“Anything can Happen”: Interview with Fr. Alain-Marc Nély

May 29, 2017
Source: fsspx.news
Father Alain-Marc Nély, second Assistant of Bishop Bernard Fellay.

Fr. Nély has been Second Assistant to Bishop Fellay, Superior General of the Society of St. Pius X, for over ten years. His work causes him to travel the world he often finds himself in Rome.

Interview conducted by Anne Le Pape for Présent.

ALP: Father, you  have to travel a lot for your duties; can you tell us about some unique encountersduring your travels?

You do indeed have some surprising meetings on airplanes or in airports. The ecclesiastical garb I wear lets everyone I meet know who they are talking to. Sometimes – I remember this happening in the Tokyo airport or the Zurich airport – I happened to meet bishops, who react more or less well, or priests who come to see me, wanting to talk, wanting to learn about the Society. But we go from the airport to the priory and from the priory to the airport on a tight schedule, which leaves little room for unexpected encounters.

I do remember one meeting during my last visit to Vanuatu, last February. We have just opened a mission in a village there and I wanted to meet the local bishop to get to know him. So I arrive in the courtyard of the bishop’s palace with Fr. Bockholtz, who is in charge of Vanuatu, New Caledonia, and New Zealand. I see a heavy-set gentleman in a blue tank top, with sandals on his bare feet. I tell him I’m from the Society of St. Pius X and would like to meet the bishop.
“Oh no! He wants nothing to do with you,” he answers, “you are outside of the Church…”
“But who are you?” I ask him. “I’m the bishop…”
“Your Excellency, I’m sorry, I’m Fr. Nély, the Second Assistant, etc.”
“But you are coming into my diocese to stir up trouble,” he tells me.
I retort: “I met with the Holy Father a couple days ago, and he was much more pleasant than you!”.
I show him a picture of me with Pope Francis. His attitude immediately changed, and he said that for now he would tolerate us, and that was the end of our meeting. I promised to send him a postcard from Rome next time I go…

ALP: About your conversations with Rome, do you feel, after the advances made by Pope Francis (regarding confessions, marriages…), that there has been a change in the bishops’ attitude towards the Society?

Two bishops in France have given to the Society all power for marriages: Bishop Planet, the bishop of Carcassone, and Bishop Rey, the bishop of Toulon. A bishop in New Zealand has also done so, and the Nuncio in Argentina has written to all the bishops asking them to give the Society full freedom.

ALP: Are these not important advances?

Indeed! We are in the process of drafting some guidelines to explain the contents of this document and to what extent we have to apply it in accordance with the will of the Holy Father. I think  it will take a few months for things to be clearly understood by the priests and the faithful, because it is a relatively new situation.

ALP: Without asking you to spill any secrets, I can’t help but ask: everyone is wondering about a declaration from the pope concerning the Society…There was talk of May 13 in Fatima; now people say July 7, the anniversary of the motu proprio that freed the traditional Mass. Is the rumor based on anything solid?

I have heard talk of these two possible dates. I do not see on the basis. They said Fatima because the pope knows that the priests of the Society have a great devotion to Fatima. As for July 7, we know nothing about that either; but anything can happen. But we do not see why there is talk of those two dates for this declaration.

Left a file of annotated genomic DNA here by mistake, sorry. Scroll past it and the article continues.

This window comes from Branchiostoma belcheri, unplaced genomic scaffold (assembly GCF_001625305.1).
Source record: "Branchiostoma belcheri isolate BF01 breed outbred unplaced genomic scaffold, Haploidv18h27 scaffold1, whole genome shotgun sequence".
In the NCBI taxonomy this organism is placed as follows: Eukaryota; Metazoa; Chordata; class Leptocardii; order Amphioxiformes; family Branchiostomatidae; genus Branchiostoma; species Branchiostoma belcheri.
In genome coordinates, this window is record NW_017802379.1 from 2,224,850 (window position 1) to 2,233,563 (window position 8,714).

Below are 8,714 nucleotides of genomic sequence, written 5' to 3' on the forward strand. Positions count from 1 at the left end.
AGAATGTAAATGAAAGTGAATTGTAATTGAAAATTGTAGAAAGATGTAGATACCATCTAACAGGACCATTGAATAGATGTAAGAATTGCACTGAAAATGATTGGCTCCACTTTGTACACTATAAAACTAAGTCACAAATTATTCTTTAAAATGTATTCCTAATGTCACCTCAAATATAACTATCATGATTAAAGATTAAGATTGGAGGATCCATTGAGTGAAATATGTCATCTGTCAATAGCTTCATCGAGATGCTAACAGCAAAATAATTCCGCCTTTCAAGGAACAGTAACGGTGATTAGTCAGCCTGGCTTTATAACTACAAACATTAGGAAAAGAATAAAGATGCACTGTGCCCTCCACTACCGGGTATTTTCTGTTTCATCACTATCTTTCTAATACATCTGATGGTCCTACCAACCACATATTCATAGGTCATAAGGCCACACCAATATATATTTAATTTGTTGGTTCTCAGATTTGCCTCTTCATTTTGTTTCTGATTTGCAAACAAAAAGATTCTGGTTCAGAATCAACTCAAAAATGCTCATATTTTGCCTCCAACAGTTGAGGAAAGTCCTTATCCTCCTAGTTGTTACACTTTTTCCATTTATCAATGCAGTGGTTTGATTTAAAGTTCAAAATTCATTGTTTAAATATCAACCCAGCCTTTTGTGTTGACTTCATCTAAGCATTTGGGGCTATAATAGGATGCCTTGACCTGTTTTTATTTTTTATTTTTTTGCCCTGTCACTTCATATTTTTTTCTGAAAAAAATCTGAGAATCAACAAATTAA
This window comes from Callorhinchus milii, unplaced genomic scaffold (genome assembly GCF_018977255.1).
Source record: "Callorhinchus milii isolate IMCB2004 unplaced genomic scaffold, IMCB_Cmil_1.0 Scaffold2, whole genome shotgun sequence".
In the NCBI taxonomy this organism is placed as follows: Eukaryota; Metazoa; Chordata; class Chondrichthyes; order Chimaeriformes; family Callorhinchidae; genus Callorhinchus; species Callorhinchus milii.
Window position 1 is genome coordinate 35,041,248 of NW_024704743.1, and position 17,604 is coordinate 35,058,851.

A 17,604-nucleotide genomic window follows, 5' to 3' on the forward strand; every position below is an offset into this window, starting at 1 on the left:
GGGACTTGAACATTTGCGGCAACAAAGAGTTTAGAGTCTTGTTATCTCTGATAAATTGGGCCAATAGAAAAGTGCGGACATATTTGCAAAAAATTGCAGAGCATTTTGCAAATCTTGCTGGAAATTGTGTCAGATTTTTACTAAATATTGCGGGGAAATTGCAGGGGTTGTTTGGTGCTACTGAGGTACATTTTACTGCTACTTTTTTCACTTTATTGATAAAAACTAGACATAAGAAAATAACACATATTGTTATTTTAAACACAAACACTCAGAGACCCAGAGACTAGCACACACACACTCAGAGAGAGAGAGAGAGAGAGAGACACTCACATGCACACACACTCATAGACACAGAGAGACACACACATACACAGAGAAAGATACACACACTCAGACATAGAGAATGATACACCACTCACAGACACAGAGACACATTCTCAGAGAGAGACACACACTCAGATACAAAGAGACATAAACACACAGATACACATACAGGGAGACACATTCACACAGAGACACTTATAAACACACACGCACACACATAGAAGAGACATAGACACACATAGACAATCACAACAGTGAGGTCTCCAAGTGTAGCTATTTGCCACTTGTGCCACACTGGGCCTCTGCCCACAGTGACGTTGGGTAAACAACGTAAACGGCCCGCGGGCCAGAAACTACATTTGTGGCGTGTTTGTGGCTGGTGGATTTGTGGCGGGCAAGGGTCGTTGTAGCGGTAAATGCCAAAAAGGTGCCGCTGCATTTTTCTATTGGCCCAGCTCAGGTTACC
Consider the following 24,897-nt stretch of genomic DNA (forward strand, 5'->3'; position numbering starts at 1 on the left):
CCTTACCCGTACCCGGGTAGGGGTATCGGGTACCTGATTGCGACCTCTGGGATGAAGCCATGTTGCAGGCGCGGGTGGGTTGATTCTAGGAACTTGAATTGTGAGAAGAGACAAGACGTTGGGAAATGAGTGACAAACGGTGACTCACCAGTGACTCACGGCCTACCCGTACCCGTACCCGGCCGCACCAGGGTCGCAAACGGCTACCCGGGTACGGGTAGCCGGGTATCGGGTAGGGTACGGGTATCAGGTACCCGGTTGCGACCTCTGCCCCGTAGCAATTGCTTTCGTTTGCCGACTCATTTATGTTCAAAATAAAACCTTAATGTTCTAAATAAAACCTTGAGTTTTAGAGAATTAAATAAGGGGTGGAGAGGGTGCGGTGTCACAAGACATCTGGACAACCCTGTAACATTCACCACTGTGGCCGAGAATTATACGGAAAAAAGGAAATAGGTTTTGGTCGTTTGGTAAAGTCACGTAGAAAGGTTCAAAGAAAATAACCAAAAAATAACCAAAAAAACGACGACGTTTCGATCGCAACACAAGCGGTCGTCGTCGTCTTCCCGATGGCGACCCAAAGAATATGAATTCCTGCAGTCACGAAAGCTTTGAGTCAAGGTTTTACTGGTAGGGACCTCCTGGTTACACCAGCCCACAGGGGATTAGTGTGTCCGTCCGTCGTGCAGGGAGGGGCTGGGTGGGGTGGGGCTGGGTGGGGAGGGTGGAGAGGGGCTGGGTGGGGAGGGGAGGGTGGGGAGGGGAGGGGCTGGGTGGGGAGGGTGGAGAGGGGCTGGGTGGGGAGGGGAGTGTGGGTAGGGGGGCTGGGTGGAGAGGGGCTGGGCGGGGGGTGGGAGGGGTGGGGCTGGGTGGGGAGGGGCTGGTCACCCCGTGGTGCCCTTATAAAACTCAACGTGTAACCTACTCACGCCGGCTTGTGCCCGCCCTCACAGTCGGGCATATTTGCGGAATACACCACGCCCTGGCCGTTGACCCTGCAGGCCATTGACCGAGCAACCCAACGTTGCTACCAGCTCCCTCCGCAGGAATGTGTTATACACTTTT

ALP: Isn’t the Society seeking to acquire a house right in the center of Rome, closer than the priory of Albano, which is a little out of the way?

That is nothing new; when I was named superior of Italy in 2004, one of my absolute priorities was to find a place in Rome, especially a more visible church than the one situated between St. Mary Major and Termini, on the Via Urbana, where we have celebrated Mass for about thirty years. It is a furnished room that can barely hold fifty people. In 2006, when I was elected Second Assistant, Fr. Pagliarani became superior of the District of Italy, and continued looking. Then his successor, Fr. Petrucci, did the same.

At present, we have our eyes on three properties that would each allow us to settle in Rome. The General House would remain in Menzingen, but it would be good to have a house in Rome, a “procura” to use the customary term, just like all the other congregations.

What we want more is to have an Institute, a university center, a place we could give lectures, the equivalent of what we do in Paris with the Institute of St. Pius X.

So yes, we are looking for a place in Rome where we could have a house attached to the General House, a beautiful church, and university premises. We must pray for this project to become a reality!

ALP: Do the facilities granted to the Society by the pope for confessions and marriages also apply to the “friendly congregations” in the same way?

In principle, everything to do with the Society of St. Pius X also has to do with the friendly communities. That is provided for in the drafts for the statutes of the prelature. It is clear that the Society is not a separate entity from those who continue to follow her in the present fight.

ALP: Would you like to add something for the readers of Présent… a newspaper that you yourself once sold, I believe, in the subway?

Yes, with the founders, who were close friends, Bernard Antony, Max Champoiseau, at the Opéra metro; I remember that well! It was a monthly paper, before the daily paper was founded. I also knew Jean Madiran well…Those are memories that remain profoundly engraved in my memory.

And I encourage Présent, of course, to continue this difficult work it is accomplishing, free from all servitude, and I encourage its readers to support it actively.